How are you enjoying your time at Silkeborg IF so far and what do you believe are the main strengths of this team?
“Upon arriving at Silkeborg IF I got injured after only one week and I am still receiving treatment. I suffered damage in my knee and the damage has been treated, but when building myself up again I suffered a relapse so now we have to be very careful and take my time on the road to recovery.
“I am coming towards the end of my treatment and it now a case of being strong enough to take part in first-team training and go on to play competitive matches. The club and I are convinced that I will make a full recovery.
“I came here to Denmark to play football and I am yet to play a competitive match, and that gives you a mixed feeling. Silkeborg as a city, and the club and the people have been great so far. You can live really well here but as a professional footballer I came to Denmark for one thing and that is to play football and I can’t do that at the moment. My family and I are happy here in Denmark it is just frustrating in a sporting sense at the moment.”
You came through the youth setup at De Graafschap and went on to make appearances for the first team. How do you look back on your time there and do you have any highlights or special memories?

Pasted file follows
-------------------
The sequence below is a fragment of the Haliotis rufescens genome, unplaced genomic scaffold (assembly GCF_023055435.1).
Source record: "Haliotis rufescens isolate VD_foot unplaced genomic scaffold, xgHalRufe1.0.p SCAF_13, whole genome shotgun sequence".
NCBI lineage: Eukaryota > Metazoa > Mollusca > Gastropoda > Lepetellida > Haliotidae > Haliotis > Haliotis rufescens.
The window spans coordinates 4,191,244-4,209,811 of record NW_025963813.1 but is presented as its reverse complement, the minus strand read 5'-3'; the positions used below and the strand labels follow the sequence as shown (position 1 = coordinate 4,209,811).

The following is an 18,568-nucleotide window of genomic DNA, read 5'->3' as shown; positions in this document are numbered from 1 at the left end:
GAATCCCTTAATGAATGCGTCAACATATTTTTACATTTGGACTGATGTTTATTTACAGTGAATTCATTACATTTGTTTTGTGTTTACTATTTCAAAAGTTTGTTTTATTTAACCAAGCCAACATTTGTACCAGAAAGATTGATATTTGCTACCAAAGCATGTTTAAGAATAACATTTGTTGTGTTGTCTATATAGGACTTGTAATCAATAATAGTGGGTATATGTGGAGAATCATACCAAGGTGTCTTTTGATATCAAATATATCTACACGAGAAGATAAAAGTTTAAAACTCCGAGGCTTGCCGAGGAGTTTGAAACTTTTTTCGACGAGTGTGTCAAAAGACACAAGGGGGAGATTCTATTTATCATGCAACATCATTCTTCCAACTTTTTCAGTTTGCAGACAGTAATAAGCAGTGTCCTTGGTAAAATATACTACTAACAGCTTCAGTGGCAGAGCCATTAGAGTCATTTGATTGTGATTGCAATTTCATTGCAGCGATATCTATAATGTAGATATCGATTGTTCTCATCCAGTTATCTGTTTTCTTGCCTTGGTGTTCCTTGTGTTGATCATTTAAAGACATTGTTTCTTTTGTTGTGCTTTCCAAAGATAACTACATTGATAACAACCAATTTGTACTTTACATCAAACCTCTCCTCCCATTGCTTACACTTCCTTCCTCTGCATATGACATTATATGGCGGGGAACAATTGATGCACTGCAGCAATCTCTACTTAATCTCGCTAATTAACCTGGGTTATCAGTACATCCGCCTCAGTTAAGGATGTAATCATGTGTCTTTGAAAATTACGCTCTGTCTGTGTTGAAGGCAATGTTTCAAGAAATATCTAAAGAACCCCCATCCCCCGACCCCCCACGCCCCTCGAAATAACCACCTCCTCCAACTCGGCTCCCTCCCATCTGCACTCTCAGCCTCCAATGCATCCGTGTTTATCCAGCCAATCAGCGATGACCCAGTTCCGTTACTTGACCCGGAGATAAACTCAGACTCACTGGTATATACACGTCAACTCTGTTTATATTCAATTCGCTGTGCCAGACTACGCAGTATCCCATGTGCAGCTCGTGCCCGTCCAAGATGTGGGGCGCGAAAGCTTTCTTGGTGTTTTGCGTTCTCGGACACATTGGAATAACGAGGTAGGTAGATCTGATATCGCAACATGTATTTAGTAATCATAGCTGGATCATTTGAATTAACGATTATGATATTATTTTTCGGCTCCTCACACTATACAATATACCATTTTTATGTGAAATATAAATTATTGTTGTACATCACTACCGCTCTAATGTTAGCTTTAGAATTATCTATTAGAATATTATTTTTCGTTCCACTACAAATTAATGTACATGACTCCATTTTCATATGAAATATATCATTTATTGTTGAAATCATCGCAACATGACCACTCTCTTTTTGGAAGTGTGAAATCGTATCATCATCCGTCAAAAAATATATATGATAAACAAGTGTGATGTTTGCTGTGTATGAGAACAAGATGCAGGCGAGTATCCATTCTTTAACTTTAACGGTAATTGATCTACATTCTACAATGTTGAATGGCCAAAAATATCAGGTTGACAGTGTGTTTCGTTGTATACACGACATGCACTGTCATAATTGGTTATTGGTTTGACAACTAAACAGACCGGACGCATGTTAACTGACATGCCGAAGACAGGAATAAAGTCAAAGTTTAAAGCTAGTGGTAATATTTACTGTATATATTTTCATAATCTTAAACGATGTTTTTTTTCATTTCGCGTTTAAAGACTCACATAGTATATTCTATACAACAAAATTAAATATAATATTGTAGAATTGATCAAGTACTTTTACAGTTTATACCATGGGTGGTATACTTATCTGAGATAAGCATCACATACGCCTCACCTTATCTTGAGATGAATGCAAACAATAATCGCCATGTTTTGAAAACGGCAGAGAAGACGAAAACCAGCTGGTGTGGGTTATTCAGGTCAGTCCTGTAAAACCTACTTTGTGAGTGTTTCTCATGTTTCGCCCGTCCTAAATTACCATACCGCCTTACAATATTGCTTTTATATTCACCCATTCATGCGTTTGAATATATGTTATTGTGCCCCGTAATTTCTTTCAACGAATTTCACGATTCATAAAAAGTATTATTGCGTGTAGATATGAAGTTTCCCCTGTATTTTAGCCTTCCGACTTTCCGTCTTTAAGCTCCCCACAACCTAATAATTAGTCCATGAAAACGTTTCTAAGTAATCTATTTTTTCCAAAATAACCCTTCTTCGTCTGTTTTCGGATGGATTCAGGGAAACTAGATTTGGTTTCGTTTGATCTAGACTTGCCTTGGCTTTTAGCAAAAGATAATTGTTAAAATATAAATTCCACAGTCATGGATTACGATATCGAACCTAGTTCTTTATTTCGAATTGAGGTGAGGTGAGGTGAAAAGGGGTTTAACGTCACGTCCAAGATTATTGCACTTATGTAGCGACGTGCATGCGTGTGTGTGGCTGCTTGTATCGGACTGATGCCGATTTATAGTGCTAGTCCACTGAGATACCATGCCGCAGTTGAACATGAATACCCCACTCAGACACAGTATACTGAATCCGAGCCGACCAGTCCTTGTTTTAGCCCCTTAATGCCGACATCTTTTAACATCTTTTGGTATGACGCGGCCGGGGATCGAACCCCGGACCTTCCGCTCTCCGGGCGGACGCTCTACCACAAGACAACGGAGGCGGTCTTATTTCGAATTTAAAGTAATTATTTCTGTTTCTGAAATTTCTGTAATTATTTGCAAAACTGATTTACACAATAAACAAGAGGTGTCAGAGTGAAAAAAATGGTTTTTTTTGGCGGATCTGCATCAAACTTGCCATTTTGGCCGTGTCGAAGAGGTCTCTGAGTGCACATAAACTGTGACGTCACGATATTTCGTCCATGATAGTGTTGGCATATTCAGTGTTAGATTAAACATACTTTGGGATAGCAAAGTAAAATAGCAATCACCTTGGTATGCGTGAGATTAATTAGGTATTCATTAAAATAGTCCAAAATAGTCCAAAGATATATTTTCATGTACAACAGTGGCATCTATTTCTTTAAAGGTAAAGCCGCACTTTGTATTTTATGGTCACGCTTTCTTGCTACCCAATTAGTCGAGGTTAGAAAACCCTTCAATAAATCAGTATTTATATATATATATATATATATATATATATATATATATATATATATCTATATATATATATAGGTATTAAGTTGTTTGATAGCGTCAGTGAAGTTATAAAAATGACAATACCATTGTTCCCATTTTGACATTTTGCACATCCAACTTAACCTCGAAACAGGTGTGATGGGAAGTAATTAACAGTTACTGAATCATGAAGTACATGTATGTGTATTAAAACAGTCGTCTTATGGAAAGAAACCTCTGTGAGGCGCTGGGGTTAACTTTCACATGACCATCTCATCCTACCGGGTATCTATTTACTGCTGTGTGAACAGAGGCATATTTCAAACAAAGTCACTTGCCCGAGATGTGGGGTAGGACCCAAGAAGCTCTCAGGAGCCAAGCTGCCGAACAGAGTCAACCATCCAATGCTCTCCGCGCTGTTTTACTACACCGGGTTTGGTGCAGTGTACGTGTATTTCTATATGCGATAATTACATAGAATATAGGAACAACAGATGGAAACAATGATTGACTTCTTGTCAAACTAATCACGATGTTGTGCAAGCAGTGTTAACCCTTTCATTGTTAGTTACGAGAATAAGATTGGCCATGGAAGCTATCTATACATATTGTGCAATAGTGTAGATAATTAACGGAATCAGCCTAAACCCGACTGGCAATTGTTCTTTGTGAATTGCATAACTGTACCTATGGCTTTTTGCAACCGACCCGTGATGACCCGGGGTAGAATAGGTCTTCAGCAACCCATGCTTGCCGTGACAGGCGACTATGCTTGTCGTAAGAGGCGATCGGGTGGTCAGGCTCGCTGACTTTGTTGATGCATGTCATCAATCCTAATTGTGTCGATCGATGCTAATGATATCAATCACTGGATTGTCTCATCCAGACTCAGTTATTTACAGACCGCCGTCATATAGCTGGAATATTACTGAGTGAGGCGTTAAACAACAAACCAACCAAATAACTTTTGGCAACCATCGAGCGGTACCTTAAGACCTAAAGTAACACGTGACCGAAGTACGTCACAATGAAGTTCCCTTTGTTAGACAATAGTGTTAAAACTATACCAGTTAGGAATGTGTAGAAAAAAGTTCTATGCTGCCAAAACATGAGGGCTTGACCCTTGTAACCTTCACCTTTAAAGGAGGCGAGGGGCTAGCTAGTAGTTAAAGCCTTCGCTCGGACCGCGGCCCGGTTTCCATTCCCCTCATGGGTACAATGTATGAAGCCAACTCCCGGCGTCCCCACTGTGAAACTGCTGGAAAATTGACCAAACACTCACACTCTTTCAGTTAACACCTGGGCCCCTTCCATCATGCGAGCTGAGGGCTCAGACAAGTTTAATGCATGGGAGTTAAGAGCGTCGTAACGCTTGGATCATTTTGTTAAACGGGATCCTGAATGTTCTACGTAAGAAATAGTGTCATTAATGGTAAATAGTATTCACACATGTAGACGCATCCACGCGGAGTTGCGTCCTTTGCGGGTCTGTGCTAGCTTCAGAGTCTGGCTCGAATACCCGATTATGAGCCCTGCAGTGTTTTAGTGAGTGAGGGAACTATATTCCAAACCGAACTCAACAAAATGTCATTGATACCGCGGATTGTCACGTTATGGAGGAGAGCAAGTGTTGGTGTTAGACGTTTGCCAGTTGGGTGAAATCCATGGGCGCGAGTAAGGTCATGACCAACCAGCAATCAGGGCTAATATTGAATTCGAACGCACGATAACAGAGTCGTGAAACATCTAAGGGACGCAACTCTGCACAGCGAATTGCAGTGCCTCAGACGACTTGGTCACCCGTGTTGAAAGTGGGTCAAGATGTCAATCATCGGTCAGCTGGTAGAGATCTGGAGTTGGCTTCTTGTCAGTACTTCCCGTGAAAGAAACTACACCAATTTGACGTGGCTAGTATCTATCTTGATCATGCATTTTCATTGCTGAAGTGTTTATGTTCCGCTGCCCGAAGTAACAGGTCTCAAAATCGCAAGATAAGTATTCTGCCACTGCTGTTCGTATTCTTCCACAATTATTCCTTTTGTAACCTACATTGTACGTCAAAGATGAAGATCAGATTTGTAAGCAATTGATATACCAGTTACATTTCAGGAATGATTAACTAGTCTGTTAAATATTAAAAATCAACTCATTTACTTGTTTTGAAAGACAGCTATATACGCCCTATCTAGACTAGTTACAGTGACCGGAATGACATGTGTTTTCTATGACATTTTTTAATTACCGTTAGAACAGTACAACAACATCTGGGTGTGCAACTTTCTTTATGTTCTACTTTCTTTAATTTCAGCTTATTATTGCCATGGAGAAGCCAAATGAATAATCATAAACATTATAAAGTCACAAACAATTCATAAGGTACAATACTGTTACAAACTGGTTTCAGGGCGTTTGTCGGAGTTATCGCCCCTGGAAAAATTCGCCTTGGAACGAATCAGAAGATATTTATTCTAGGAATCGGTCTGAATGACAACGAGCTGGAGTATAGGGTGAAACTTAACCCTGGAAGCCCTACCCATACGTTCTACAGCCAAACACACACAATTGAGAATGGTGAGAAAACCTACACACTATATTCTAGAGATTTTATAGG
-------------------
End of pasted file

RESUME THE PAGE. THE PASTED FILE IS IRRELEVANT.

“I arrived at De Graafschap from Vitesse Arnhem, who at that time had just been taken over by Merab Zjordania in which the pathway to eventually go on to the first team was reduced.
“I played one season for the youth team of De Graafschap and then I was promoted to the first-team squad, and I must say that my first season in the team remains one of the highlights of my footballing career so far.
“I managed to play many matches and I look back with fond memories of my time at De Graafschap. It was a great feeling to grow as a player and become a professional footballer.”
You then went over the border to play for Waasland-Beveren in Belgium. How do you look back on your first experience of playing professional footballer abroad?
“At the time when I played for Waasland-Beveren, I lived in Antwerp which is a fantastic city, and in football sense, you notice that it’s different than in the Netherlands. I came into a squad with all different nationalities and a different way of playing football.
“I was made captain of the club after the then captain moved to a different club before the end of the summer transfer window. I learned how to communicate with different nationalities and build up experience.
“I look back with fond memories of my time at Waasland-Beveren. It is just a pity that I encountered a manager who did not believe in my abilities as a player, and vice versa, and in such a case you have to make a decision as a player. I discussed things with club and decided that the best decision was for me to leave.
“I must say that at Waasland-Beveren there are a lot of good people involved with the club and I still wish them all the best for the future.”
You have accrued experience in the Netherlands and Belgium. Could you say who are among the best players you have played alongside so far in your career?